I could not absorb her words in that moment. And yet, when I look back from the space of more than twelve years, I can see the powerful influence they’ve wielded over me. I wish I could say that they shook me from my foolishness and indecision, and inspired me to work harder, but their influence was far subtler than that. At a time when I felt muddled and aimless and unsure, Mrs. Juhasz told me I was good at something, and it was a little, tiny thing I could treasure and hold onto.

It has stayed with me, all these years, and that little tiny thing has turned into a career. I remember it, every time I hear the hum and whoosh of an industrial-strength air conditioner, laying its strains in an insistent ritornello with infinitely subtle variations, little waves and vagaries of sound that can only be detected in a room dedicated to silence.

Read the original post
Subscribe to Zizzivivizz by RSS or by email
Follow Sharone on Twitter

Story Editor: Heather King ::: @heatheroftheeo

Comment with Facebook

14 Comments to “testing, one-two”

  1. Don't miss this enormously good post by @zizzivivizz on @StoryBleed today – http://t.co/MRZweiam

  2. Maegan says:

    Hi Sharone,

    Thanks for re-posting this story. to tell you frankly I don’t really have time to read a long (for me) story like this. But the title itself caught my attention. And when I read this, it’s very inspiring. I truly love the story.
    Maegan recently posted..Burn Fat Build Muscle and Get Ripped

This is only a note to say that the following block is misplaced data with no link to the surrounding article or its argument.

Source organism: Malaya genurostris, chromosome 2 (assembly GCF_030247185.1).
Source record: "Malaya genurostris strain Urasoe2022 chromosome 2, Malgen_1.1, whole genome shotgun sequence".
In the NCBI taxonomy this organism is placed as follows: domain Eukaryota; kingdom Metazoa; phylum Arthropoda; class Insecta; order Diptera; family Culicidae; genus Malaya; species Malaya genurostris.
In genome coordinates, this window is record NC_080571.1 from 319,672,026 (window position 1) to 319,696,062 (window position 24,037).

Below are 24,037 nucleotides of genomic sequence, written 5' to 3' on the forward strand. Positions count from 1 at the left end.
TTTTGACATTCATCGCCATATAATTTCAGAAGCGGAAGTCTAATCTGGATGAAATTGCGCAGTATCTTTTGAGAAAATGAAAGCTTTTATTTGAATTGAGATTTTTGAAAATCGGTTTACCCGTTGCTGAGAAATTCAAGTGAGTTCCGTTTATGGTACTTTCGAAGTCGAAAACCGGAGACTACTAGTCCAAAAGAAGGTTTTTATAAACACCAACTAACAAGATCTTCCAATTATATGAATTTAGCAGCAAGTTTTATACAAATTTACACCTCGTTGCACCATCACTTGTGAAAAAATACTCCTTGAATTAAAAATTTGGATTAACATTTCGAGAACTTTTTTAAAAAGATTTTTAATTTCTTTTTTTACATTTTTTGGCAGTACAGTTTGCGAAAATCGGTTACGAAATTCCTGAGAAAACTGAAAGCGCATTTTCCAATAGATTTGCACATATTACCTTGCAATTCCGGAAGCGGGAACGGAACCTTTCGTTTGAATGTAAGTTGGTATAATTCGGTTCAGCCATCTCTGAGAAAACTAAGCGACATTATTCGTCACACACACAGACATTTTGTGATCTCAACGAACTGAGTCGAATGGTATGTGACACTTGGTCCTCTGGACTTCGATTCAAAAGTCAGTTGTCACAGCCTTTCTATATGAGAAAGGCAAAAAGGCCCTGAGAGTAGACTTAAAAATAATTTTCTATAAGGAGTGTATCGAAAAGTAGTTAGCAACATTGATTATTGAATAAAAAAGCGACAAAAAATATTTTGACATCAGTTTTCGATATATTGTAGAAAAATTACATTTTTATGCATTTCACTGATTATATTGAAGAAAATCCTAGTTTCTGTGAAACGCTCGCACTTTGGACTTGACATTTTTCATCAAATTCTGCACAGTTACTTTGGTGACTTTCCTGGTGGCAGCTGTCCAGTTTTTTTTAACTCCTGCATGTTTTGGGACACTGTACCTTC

3. The hum and whoosh of testing, of careers, insistent ritornello via @zizzivivizz; featured by Editor @heatheroftheeo http://t.co/kiOcDzAX

  4. The hum and whoosh of testing, of careers, insistent ritornello via @zizzivivizz; featured by Editor @heatheroftheeo http://t.co/kiOcDzAX

  5. RT @storybleed: The hum and whoosh of testing, of careers, insistent ritornello via @zizzivivizz ; http://t.co/72XtKAvU

  6. Galit Breen says:

    testing, one-two http://t.co/Nhvmi7x8 by @zizzivivizz on @storybleed <–Stunning

  7. Divina says:

    Sharone,
    This story is something that you can learn from. Never under estimate yourself, who knows, this talent of yours can bring you the peak of success.
    Thanks for sharing again this story.
    Divina recently posted..Happy New Year To All Of You And Hope You Like The Aquarium Fish Photos Here …

  8. Charitzie says:

    I love the photo you have here for us..This is so cute too!
    Charitzie recently posted..Condo in Parc Rosewood Singapore

  9. Allison says:

    Exploring one self in different kinds of condition is more probably great than let your side in a one side doing useless things, For me, trying is a condition in which provides a knowledge to become more intelligent.
    Allison recently posted..Chinese New Year

  10. Ann says:

    There’s nothing wrong in trying unfamiliar things from you, curiosity comes first but ideas and great thoughts will flow on it…
    Ann recently posted..washing machine repairs Melbourne

  11. Renz says:

    Testing one and two is the effect method to used in order to have the best among better things…
    Renz recently posted..Conference calling on skype

  12. Eric Breeze
    Twitter:
    says:

    Great story and love that photo with the empty chairs.
    Eric Breeze recently posted..MegaPath Collaboration services – Hosted Exchange and Hosted SharePoint

  13. rose says:

    seeing that armed chair brought back some childhood memories :(

Leave a Comment

Twitter ID
(ID only. No links or "@" symbols)

CommentLuv badge